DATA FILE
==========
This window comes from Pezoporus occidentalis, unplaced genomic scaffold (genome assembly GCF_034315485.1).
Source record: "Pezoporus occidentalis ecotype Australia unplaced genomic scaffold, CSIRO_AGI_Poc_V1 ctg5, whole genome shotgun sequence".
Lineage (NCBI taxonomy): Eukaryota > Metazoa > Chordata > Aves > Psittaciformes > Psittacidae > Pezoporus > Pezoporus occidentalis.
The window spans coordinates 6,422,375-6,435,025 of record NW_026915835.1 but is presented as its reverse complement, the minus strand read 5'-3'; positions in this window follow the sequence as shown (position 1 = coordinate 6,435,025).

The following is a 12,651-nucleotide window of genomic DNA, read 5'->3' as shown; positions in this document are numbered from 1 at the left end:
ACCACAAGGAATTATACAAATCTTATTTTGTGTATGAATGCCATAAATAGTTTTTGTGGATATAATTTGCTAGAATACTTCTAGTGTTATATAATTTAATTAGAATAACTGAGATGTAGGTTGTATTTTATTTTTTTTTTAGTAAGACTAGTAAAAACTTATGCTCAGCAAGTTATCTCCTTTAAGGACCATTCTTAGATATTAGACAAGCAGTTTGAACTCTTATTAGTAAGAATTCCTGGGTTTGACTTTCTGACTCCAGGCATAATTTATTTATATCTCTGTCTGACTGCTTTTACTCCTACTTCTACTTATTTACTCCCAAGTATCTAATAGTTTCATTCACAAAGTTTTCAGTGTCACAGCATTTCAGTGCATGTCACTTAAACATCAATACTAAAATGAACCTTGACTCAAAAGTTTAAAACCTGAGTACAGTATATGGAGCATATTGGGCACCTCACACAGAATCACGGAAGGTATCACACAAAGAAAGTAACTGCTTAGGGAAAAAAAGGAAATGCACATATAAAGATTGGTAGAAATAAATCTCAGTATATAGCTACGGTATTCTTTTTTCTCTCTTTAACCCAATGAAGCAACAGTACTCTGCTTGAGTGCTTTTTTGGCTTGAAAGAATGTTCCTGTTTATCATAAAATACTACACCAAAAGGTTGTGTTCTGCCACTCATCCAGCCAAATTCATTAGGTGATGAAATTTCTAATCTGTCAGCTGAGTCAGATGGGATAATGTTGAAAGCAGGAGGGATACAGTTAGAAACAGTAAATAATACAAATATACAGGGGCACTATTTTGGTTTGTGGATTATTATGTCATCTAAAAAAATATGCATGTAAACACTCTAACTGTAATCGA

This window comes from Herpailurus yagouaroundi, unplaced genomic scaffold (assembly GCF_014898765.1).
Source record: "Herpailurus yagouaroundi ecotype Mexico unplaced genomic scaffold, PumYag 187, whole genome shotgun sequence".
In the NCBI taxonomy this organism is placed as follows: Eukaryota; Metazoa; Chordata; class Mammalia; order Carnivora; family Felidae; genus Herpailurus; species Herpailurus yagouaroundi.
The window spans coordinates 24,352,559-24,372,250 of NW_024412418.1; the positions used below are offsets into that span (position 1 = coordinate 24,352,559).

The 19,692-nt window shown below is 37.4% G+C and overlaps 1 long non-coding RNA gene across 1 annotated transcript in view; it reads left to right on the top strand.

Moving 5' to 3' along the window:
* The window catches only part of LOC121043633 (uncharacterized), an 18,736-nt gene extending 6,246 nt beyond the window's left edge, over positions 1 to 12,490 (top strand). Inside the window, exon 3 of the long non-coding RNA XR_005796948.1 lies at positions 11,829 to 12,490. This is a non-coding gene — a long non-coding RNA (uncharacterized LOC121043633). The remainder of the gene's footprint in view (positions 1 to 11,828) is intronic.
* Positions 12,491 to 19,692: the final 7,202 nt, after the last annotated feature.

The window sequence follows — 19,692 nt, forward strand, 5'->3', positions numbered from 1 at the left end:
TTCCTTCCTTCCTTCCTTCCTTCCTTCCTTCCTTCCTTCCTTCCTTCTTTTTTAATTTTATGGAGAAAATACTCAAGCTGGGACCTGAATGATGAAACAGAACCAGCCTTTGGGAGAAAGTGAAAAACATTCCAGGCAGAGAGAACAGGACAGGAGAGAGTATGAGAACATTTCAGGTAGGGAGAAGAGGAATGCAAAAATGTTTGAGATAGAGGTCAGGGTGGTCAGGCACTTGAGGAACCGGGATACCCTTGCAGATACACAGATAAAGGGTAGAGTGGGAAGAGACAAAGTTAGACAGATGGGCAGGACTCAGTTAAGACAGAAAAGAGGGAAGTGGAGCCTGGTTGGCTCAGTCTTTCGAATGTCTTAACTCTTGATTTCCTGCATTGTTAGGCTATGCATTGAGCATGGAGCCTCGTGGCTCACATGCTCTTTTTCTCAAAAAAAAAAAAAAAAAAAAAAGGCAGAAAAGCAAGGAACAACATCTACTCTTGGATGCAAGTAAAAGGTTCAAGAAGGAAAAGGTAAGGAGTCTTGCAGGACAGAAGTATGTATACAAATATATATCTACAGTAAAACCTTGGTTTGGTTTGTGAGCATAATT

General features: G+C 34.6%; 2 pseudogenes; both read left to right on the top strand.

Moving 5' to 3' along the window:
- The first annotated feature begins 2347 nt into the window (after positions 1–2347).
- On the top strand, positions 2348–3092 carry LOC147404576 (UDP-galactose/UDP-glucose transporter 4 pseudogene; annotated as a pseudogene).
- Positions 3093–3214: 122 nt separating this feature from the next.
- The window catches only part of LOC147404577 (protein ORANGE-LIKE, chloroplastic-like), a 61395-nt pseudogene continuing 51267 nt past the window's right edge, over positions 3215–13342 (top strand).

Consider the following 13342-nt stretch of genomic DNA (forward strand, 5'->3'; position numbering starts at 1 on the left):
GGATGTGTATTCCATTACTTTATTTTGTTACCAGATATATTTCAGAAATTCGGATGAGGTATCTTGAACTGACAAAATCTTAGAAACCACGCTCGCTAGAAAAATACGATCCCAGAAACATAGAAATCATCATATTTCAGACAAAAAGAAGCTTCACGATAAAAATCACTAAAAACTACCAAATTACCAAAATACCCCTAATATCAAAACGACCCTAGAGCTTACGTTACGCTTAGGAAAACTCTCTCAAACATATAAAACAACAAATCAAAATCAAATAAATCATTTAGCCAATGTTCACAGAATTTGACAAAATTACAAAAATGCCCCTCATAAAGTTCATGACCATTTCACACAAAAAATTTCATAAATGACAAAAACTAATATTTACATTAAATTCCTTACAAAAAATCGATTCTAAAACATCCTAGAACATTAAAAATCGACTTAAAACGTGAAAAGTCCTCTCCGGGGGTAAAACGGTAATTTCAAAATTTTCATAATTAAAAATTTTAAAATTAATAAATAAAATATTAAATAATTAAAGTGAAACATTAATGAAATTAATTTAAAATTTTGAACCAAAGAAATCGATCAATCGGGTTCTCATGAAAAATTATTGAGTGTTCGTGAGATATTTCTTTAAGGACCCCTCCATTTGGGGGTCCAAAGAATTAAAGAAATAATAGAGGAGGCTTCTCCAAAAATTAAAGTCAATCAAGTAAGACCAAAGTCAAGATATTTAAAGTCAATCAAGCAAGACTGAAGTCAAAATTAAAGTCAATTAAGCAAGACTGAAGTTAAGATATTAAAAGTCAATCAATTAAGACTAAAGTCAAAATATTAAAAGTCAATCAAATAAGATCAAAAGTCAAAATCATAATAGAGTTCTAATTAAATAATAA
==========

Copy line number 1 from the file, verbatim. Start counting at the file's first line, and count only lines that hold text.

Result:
This window comes from Pezoporus occidentalis, unplaced genomic scaffold (genome assembly GCF_034315485.1).